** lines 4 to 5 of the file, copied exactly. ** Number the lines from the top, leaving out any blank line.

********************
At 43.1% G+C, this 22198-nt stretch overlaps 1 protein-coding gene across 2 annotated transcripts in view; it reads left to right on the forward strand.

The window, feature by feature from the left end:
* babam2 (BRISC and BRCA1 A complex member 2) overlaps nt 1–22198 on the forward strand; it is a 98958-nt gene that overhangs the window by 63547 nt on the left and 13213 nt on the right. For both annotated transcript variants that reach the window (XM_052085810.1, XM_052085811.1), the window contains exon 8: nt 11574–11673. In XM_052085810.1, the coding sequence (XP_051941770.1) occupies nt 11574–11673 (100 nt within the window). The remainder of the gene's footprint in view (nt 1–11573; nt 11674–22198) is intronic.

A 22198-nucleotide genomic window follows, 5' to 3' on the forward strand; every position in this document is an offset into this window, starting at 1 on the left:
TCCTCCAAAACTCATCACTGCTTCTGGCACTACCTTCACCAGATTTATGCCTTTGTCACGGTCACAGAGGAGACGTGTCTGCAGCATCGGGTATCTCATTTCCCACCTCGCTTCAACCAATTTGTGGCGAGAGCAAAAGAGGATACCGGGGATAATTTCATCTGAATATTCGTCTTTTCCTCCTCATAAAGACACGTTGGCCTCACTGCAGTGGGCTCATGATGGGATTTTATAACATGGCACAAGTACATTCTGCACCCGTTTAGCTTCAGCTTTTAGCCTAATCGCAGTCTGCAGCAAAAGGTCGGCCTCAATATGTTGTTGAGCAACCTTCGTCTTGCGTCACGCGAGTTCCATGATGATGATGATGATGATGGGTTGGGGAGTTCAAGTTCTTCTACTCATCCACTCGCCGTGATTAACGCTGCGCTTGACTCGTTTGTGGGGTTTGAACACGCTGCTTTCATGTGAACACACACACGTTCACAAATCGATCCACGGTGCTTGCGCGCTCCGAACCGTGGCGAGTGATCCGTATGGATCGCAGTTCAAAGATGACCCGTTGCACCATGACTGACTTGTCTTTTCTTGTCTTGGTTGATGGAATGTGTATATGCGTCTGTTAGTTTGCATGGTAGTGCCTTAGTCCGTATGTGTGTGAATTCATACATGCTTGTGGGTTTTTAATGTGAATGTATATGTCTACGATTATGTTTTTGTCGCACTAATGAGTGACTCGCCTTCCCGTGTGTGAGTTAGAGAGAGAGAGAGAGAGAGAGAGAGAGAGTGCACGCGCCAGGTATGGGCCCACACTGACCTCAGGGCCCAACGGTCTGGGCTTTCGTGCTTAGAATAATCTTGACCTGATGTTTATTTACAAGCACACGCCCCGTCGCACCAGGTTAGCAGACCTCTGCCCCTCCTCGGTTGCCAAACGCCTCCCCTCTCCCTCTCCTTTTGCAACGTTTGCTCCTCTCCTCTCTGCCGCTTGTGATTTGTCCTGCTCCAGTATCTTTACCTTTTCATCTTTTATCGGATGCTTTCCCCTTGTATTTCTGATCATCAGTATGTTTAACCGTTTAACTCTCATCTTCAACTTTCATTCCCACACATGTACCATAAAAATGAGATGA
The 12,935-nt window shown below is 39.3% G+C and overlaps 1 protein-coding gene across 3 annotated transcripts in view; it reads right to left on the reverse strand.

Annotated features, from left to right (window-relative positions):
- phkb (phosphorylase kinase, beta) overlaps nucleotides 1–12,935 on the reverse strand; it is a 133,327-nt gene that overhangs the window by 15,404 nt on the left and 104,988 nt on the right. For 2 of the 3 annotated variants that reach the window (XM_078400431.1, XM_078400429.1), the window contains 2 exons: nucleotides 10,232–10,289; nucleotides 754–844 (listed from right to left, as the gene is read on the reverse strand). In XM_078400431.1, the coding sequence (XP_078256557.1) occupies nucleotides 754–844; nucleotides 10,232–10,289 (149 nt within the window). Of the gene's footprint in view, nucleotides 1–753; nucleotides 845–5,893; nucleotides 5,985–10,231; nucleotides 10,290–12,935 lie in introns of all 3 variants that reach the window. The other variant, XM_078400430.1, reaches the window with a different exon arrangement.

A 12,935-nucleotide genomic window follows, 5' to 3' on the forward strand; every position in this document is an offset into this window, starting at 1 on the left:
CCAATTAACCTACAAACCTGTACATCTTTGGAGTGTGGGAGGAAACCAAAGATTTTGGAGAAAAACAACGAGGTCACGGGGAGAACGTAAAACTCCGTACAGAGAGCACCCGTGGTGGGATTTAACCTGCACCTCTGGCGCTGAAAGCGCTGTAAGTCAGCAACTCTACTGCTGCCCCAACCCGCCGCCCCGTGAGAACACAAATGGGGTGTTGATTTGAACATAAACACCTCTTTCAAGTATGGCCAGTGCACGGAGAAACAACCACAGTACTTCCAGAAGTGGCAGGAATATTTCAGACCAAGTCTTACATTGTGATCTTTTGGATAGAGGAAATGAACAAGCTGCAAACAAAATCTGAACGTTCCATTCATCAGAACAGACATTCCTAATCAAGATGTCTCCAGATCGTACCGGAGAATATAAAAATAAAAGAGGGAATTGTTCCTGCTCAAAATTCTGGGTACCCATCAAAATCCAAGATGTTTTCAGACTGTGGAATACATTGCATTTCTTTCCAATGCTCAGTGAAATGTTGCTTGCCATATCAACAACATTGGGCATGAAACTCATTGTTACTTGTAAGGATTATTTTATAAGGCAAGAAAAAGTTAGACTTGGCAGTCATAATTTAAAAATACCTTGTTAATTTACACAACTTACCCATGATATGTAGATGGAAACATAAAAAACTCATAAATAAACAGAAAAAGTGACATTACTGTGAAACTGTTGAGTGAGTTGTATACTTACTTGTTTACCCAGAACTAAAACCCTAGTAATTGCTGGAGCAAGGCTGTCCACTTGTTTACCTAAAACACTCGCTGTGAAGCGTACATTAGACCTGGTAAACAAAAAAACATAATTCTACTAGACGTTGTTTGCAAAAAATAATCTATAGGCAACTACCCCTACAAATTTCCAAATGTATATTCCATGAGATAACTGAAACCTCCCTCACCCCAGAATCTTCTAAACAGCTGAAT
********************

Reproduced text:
A 22198-nucleotide genomic window follows, 5' to 3' on the forward strand; every position in this document is an offset into this window, starting at 1 on the left:
TCCTCCAAAACTCATCACTGCTTCTGGCACTACCTTCACCAGATTTATGCCTTTGTCACGGTCACAGAGGAGACGTGTCTGCAGCATCGGGTATCTCATTTCCCACCTCGCTTCAACCAATTTGTGGCGAGAGCAAAAGAGGATACCGGGGATAATTTCATCTGAATATTCGTCTTTTCCTCCTCATAAAGACACGTTGGCCTCACTGCAGTGGGCTCATGATGGGATTTTATAACATGGCACAAGTACATTCTGCACCCGTTTAGCTTCAGCTTTTAGCCTAATCGCAGTCTGCAGCAAAAGGTCGGCCTCAATATGTTGTTGAGCAACCTTCGTCTTGCGTCACGCGAGTTCCATGATGATGATGATGATGATGGGTTGGGGAGTTCAAGTTCTTCTACTCATCCACTCGCCGTGATTAACGCTGCGCTTGACTCGTTTGTGGGGTTTGAACACGCTGCTTTCATGTGAACACACACACGTTCACAAATCGATCCACGGTGCTTGCGCGCTCCGAACCGTGGCGAGTGATCCGTATGGATCGCAGTTCAAAGATGACCCGTTGCACCATGACTGACTTGTCTTTTCTTGTCTTGGTTGATGGAATGTGTATATGCGTCTGTTAGTTTGCATGGTAGTGCCTTAGTCCGTATGTGTGTGAATTCATACATGCTTGTGGGTTTTTAATGTGAATGTATATGTCTACGATTATGTTTTTGTCGCACTAATGAGTGACTCGCCTTCCCGTGTGTGAGTTAGAGAGAGAGAGAGAGAGAGAGAGAGAGAGTGCACGCGCCAGGTATGGGCCCACACTGACCTCAGGGCCCAACGGTCTGGGCTTTCGTGCTTAGAATAATCTTGACCTGATGTTTATTTACAAGCACACGCCCCGTCGCACCAGGTTAGCAGACCTCTGCCCCTCCTCGGTTGCCAAACGCCTCCCCTCTCCCTCTCCTTTTGCAACGTTTGCTCCTCTCCTCTCTGCCGCTTGTGATTTGTCCTGCTCCAGTATCTTTACCTTTTCATCTTTTATCGGATGCTTTCCCCTTGTATTTCTGATCATCAGTATGTTTAACCGTTTAACTCTCATCTTCAACTTTCATTCCCACACATGTACCATAAAAATGAGATGA